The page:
Friday, October 01, 2010

The Chicago startup competition this week that you didn't hear about

This was the week of TechCrunch Disrupt in Silicon Valley, where perhaps the biggest news was AOL's (or is it aol's) acquisition of TechCrunch itself. There was a startup competition in Chicago this week as well, midVentures LAUNCH, but it didn't get much press coverage, even in Chicago. I was very pleasantly surprised and encouraged by some of the startups at the event, and the health of the startup community in general.

First, we need to define the Chicago venture community as covering a lot more than Chicago. Some of the most impressive startups I saw at the event were from Indianapolis, Bloomington, IN, and even Bethesda, MD. Rather than being a standalone center for startups, Chicago is really the hub for ventures throughout the Midwest. Next, there were companies competing that are actually making money. TinderBox, for example, is already very successful "under the radar" with an impressive service for creating, managing and tracking proposals that's integrated with There were contestants with pre-release services that already look very refined: MyJibe is going after the market space with a personal financial management and budgeting service. They're targeting the local and regional financial services companies (banks and credit unions) that want online services to compete with those of much bigger companies like PNC, but don't have the resources to build their own solutions.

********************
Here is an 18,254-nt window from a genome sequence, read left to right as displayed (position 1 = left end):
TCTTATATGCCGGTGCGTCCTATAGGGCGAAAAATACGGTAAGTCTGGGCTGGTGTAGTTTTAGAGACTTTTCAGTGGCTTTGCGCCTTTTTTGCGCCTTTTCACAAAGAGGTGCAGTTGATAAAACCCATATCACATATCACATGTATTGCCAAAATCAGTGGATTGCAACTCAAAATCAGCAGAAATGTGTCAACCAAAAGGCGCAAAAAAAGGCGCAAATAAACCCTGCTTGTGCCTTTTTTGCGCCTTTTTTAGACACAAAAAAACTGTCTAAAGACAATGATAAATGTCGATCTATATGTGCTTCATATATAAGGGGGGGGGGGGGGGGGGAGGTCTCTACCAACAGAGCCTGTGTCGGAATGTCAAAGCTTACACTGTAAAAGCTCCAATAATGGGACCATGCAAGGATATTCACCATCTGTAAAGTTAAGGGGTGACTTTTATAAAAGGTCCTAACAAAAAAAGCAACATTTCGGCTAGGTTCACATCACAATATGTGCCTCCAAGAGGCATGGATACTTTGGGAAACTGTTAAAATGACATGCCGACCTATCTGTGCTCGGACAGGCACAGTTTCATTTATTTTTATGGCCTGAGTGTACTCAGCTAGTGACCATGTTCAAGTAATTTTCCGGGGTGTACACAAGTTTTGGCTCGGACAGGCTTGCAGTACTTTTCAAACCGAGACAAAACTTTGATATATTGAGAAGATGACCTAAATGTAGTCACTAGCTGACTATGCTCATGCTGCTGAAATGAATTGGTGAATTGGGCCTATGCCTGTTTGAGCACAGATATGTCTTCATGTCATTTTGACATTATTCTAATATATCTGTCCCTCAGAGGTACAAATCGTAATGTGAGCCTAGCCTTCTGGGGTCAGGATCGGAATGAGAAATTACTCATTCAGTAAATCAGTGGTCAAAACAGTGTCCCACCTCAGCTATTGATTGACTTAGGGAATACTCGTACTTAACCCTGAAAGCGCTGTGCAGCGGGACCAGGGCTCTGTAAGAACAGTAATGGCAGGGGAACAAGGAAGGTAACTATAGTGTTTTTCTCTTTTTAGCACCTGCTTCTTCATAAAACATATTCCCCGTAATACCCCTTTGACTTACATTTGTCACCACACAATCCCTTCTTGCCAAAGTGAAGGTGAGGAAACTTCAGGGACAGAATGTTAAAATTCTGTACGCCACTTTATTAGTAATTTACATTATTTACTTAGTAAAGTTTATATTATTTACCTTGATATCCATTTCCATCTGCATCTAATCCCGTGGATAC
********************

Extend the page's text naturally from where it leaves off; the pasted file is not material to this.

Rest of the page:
For all the hand-wringing over the lack of new hardware startups, the winner of midVentures LAUNCH was a hardware company. The winner, Wearable, makes the AirStash, a $99 wireless flash drive with built-in media server that fits into your pocket. It holds any SD card with up to 32GB of capacity and then shares the contents of the card with other WiFi-enabled devices. It also connects via USB and looks just like a flash drive to a PC. The AirStash is an impressive device, and it's shipping now.

The one thing still missing from Chicago that's holding down the number of startups is a large angel community. A large, successful startup that cashes out in an IPO or acquisition spins out lots of potential angel investors, and the only company in Chicago that's likely to be in that category soon is Groupon. However, those Groupon angels will fund other startups, and as those companies cash out, a new generation of angel investors will be born. That cycle is the backbone of seed funding in Silicon Valley, and it needs to be "jump-started" in Chicago, possibly through Silicon Valley angels investing in some Midwestern startups. They would have been very excited by what they saw, had they attended midVentures LAUNCH.
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